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Briefings: MGM Poker & Table Game Employees to Vote on Dealing in a Union…

UPDATE 3/11/24 2:20PM: The NLRB released a vote tally showing MGM employees voted to join the Joint Board. Full story to come.

MGM Springfield

Labor moving toward the gaming floor at MGM? (WMP&I)

Table game and poker dealers at MGM Springfield are about to play a very different hand this weekend. About 277 workers at the Springfield casino can vote over the weekend on whether to organize under the New England Joint Board of UNITE HERE. If successful, it would appear to mark a significant expansion of union reach at MGM.

A modicum of labor peace has prevailed over MGM Springfield since its inception. While federal law prevented the state from insisting on MGM recognizing a union, state officials generally favored that outcome as part of the push to legalizing gambling. Indeed, hospitality employees at MGM already have representation from UNITE-HERE.

The Joint Board, the umbrella organization for UNITE HERE locals in New England, filed for a recognition petition last month. Filings with the National Labor Relations Board show the election will occur this Friday and Saturday.

An NLRB spokesperson said results should be available by Monday.

A spokesperson for MGM did not return a request for comment as of posting time. Multiple attempts to reach the Boston-based Joint Board for comment were unsuccessful. UNITE HERE has its roots in multiple industries and other well-known labor organizations.

The NLRB published the notice of election on Monday. Nearly all private-sector workplaces fall under federal labor law. Under the New Deal-era National Labor Relations Act, workers can organize under a union in two ways. After signing cards, their employer can voluntarily recognize them. Alternatively, an election via secret ballot can occur.

The docket for this petition suggests that the Joint Board and MGM stipulated election terms.

The relative speed for an election to occur is a function of recent policy changes at the NLRB. At various points in the agency’s history, elections could become drawn out affairs which gave employers time to discourage an affirmative vote. Employers can oppose union recognition, but they cannot legally intimidate.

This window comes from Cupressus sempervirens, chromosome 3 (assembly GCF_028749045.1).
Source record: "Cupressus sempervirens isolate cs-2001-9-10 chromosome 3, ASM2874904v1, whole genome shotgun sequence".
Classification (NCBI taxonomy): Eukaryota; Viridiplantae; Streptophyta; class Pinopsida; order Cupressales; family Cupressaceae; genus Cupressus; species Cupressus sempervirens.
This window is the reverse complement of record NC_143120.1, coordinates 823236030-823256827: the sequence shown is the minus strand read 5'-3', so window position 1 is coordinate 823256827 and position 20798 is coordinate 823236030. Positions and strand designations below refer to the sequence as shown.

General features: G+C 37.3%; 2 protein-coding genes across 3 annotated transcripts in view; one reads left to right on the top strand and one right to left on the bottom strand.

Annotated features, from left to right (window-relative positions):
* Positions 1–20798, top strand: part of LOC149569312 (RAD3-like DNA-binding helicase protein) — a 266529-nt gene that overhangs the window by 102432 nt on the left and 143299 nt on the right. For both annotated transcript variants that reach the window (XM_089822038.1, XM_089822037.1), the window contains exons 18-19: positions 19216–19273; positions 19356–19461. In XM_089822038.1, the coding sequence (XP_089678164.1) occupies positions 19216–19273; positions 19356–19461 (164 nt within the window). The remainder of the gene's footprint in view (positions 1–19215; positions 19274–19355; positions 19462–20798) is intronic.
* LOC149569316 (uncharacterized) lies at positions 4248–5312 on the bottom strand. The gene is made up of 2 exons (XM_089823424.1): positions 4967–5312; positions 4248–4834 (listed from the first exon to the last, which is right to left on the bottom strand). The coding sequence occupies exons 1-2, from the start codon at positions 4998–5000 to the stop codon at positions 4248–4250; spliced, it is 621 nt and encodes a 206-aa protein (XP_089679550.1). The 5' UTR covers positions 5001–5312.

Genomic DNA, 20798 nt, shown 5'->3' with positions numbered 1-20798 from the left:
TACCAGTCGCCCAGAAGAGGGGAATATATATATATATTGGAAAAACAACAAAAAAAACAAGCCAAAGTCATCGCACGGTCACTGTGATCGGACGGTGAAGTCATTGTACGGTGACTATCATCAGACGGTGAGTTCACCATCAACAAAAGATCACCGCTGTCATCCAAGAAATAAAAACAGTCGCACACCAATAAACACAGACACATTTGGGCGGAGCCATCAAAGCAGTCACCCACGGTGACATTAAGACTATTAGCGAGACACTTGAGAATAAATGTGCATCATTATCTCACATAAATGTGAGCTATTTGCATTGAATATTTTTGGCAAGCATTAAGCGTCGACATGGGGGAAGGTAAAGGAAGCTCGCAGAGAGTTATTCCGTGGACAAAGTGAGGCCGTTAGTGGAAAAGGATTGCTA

The iconic Bellagio Hotel & Resort is among those MGM properties where UNITE-HERE has a presence. However other unions tend to represent dealers in on the Strip. UNITE-HERE does represents dealers in Detroit. (via wikipedia)

MGM has not shown any specific antipathy to unionization at its Springfield casino. Indeed, its parent company, MGM Resorts International, owns several unionized casinos on the Las Vegas Strip. Despite being a right-to-work state—that is, employees in a bargaining unit can enjoy union benefits without paying union dues—Nevada is a labor powerhouse, in part due to the Culinary Workers Union. Formally Local 226, it is also a unit of UNITE HERE.

In 2019, the Joint Board and Teamsters, Local 404 reached an agreement with MGM Springfield covering some 700 workers. Together, the Joint Board and Local 404 are part of the Workers Gaming Association at MGM. The pact was to last four years. COVID-19 certainly had an impact on MGM Springfield, which closed for a time early in the pandemic.

Brian Donovan, president of Local 404, told WMP&I that the 2019 pact had an end date of January 15, 2024. However, the parties extended it until March 15 to continue bargaining.

According to a release at the time, the Joint Board has jurisdiction over servers, bartenders, housekeepers and other hospitality employees. The Teamsters represented warehouse, valet and front desk workers. The Teamsters also represent bellmen.

Needless to say, an affirmative vote among the table game and poker dealers would expand the Joint Board’s footprint at MGM.

The full stipulated election agreement between the Joint Board and MGM was not immediately available. However, the eligible voters for the election are “full-time and regular part-time table games dealer, poker games dealers and poker attendants.”

Trainee dealers can vote. However, a dispute remains as to whether they should be included or excluded from the proposed bargaining unit. A resolution to that dispute will determine whether the NLRB will count those votes, assuming they are dispositive of the result.

By contrast, “slot attendants, cage workers, security officers, clerical employees, professional employees, managers, and guards, and supervisors,” as defined by the NLRA, cannot vote.

According to the election notice, only employees on the payroll as of the pay period ending February 18 can vote. The NLRB estimates the bargaining unit to be about 277 employees as of the election filing.